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The year to be selective

Headed into 2013, there are attractive investment opportunities for active fund managers according to portfolio manager Rob Lovelace.


Rob Lovelace
Portfolio manager
26 years experience

One of the remarkable features of 2012 was the resilience of corporations and their ability to create value in a highly uncertain macroeconomic environment. Return-on-equity averaged in the double digits, and U.S. firms, in particular, created considerable value. In late summer, Europe’s monetary authorities mitigated the risk of a largescale sovereign or banking insolvency through liquidity and contingency programs. With macroeconomic risks in Europe declining, investors began to focus on fundamental factors. Most financial assets rallied,
including stocks and credits, and global equities delivered strong returns for the year.

As we look to 2013, corporations overall remain in great financial health with solid balance sheets and lean cost structures. They have been cautious and have avoided major capital expenditures or aggressive hiring amid a weak economic recovery. But we may be at an inflection point. As the U.S. and China put political transitions behind them and corporate managements get better clarity on fiscal and tax policies, we could see a substantial pickup in private sector expenditure and employment.

Take your pick: Investing selectively will be key

The cycle of cost reduction and rationalization by corporations appears to have run its course, and a greater proportion of future earnings gains is likely to come from top-line growth. Yet several countries in southern Europe remain in a slump, China’s GDP growth rate has slowed, and the U.S. will have to implement its own debt reduction.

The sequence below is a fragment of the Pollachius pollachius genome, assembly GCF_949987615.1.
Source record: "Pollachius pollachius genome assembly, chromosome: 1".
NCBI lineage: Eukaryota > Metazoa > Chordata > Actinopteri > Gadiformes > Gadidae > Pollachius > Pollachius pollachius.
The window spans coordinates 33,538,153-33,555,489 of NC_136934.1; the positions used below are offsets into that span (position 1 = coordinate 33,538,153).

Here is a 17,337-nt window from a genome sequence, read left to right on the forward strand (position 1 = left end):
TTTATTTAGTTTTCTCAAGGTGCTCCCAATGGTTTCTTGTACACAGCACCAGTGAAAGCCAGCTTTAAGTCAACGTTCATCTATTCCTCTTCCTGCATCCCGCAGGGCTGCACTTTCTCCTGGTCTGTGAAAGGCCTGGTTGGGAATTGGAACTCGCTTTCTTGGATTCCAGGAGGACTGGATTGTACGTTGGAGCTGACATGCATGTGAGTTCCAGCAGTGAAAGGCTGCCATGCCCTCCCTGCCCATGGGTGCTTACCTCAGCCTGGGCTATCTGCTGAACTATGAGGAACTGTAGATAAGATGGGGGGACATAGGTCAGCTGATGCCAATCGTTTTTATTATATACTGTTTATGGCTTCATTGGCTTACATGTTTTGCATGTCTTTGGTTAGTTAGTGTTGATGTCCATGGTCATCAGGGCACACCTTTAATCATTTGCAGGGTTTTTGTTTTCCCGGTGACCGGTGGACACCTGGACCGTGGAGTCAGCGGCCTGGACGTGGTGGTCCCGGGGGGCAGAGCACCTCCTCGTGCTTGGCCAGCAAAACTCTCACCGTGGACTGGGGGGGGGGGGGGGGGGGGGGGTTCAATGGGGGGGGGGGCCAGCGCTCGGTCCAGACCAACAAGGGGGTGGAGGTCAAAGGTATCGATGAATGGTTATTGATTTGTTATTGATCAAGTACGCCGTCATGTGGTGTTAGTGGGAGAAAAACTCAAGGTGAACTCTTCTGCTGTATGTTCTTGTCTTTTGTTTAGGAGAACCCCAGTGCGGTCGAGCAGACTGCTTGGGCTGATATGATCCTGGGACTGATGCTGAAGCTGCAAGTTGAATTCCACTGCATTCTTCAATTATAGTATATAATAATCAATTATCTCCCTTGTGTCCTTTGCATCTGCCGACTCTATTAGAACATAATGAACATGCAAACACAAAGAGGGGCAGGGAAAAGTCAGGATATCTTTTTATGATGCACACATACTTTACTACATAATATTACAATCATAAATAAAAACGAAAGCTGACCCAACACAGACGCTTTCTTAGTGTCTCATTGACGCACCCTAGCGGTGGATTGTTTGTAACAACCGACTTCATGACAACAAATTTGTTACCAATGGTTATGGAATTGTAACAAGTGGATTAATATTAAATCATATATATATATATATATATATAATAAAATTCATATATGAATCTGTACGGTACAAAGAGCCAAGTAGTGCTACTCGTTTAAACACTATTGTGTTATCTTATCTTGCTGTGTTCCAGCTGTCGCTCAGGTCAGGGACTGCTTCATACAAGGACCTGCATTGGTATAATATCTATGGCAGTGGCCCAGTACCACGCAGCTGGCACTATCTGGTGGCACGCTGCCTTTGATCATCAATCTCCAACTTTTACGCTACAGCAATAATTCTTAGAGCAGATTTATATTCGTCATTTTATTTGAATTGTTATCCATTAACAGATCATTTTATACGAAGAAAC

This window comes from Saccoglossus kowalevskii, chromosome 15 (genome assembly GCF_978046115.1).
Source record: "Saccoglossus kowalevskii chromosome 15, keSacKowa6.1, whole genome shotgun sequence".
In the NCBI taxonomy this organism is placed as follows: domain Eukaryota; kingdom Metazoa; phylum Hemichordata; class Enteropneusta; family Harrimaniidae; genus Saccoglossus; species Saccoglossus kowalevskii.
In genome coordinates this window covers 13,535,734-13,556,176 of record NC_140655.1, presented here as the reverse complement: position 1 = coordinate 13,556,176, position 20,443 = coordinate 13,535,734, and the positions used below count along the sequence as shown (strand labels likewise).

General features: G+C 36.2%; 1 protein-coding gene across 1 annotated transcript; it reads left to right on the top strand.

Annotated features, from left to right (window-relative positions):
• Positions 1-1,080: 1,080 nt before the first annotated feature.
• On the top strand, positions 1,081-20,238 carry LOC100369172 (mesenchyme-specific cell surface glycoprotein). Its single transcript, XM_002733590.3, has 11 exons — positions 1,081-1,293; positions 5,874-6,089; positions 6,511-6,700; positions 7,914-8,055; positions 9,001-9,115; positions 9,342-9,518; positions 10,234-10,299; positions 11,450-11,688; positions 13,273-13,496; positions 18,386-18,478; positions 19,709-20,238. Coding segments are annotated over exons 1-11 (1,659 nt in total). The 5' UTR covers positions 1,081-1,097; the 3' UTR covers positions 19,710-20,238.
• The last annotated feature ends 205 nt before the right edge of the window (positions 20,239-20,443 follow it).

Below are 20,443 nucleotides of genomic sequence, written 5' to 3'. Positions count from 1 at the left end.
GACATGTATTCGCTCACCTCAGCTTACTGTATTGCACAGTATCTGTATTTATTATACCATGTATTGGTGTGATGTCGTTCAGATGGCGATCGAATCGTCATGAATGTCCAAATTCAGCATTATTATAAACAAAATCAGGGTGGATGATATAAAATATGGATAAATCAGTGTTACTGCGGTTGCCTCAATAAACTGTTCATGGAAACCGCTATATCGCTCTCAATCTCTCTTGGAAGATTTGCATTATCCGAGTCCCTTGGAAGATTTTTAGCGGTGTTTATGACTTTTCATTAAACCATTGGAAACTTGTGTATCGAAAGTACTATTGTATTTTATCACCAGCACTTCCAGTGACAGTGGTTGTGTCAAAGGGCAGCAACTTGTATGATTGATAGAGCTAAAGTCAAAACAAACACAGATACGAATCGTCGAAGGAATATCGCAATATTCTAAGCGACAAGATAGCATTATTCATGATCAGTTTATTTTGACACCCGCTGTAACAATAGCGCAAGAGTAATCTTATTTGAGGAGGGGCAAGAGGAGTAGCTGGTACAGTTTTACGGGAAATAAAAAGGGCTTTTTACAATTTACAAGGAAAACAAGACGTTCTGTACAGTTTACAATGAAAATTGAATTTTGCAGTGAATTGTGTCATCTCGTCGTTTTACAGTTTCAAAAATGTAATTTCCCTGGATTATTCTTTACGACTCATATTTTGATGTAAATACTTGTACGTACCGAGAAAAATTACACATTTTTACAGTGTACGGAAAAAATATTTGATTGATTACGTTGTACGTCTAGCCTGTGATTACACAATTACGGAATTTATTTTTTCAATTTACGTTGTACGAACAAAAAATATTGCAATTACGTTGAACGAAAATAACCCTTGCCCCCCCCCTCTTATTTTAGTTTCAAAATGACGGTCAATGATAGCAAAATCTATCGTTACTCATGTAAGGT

Stock correlations have started to decline: Can be good news for active managers

Source: Empirical Research Partners Analysis. Data, calculated using daily returns averaged over a quarter, reflect capitalization-weighted correlation of the top 750 stocks by market capitalization; this large-cap universe represents the S&P 500 Index plus the largest 750 stocks (approximately 800 securities in total), without overlap. Correlation is a measure of how the price of an index or stock moves relative to another over a specified period of time. For example, a correlation of 100% means that the price of the index or stock moved in lock step with those it was measured against.

 


“Do I think there are sectors of the market or individual companies that are going to do well, even in a slow growth environment? Absolutely. That’s what we do: seek out the companies that others have stopped looking at because they have moved away from equities or moved away from certain European countries because of the debt crisis.”

— Rob Lovelace


In these markets, we should expect to see much greater differentiation in corporate earnings and in investment returns among companies and industries. 2013 will undoubtedly be the year of investing selectively.

In this environment, we may not achieve the double-digit annualized stock returns of the 1990s, but neither may we see the relatively flat returns of the prior decade. “One could say we are back to normal,” says portfolio manager Rob Lovelace. “We had a period of pretty outstanding equity returns in the 1990s, but in the current environment of low inflation and low interest rates, I would expect single-digit stock returns.”

Invest in companies, not in markets

“Even as I make that general statement, I would emphasize that we invest in companies, not markets. To the extent that macroeconomic risks are becoming less pronounced and correlation among stocks and credits is declining, it’s a better investment environment for us as active managers,” says Rob. “We may not be out of the woods in Europe, but we may be past the stage of panic. When markets calm down a bit, they start to function properly and price stocks, bonds and other fi nancial assets more discriminately.”

“We have already started to see this play out,” says Rob. As correlations loosened up in 2012, “many of our funds distinguished themselves,” he says (see Chart). Heading into 2013, managers and analysts are finding attractive investment opportunities across sectors, particularly in biotechnology, the shale-gas boom, cloud computing, and products and services oriented toward consumer demand from rapidly growing developing economies.

 


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